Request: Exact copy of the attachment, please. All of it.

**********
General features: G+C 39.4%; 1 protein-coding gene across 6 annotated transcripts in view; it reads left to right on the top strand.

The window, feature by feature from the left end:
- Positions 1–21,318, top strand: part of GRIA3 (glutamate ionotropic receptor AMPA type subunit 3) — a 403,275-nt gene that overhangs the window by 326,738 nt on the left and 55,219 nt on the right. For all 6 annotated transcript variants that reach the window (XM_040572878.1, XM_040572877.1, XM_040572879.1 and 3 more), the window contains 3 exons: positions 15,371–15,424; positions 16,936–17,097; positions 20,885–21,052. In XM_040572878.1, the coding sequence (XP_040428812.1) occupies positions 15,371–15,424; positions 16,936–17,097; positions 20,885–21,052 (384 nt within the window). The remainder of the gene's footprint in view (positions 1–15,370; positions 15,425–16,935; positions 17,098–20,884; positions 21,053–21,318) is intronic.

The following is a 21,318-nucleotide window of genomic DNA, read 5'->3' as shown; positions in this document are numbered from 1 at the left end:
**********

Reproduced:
General features: G+C 39.4%; 1 protein-coding gene across 6 annotated transcripts in view; it reads left to right on the top strand.

The window, feature by feature from the left end:
- Positions 1–21,318, top strand: part of GRIA3 (glutamate ionotropic receptor AMPA type subunit 3) — a 403,275-nt gene that overhangs the window by 326,738 nt on the left and 55,219 nt on the right. For all 6 annotated transcript variants that reach the window (XM_040572878.1, XM_040572877.1, XM_040572879.1 and 3 more), the window contains 3 exons: positions 15,371–15,424; positions 16,936–17,097; positions 20,885–21,052. In XM_040572878.1, the coding sequence (XP_040428812.1) occupies positions 15,371–15,424; positions 16,936–17,097; positions 20,885–21,052 (384 nt within the window). The remainder of the gene's footprint in view (positions 1–15,370; positions 15,425–16,935; positions 17,098–20,884; positions 21,053–21,318) is intronic.

The following is a 21,318-nucleotide window of genomic DNA, read 5'->3' as shown; positions in this document are numbered from 1 at the left end: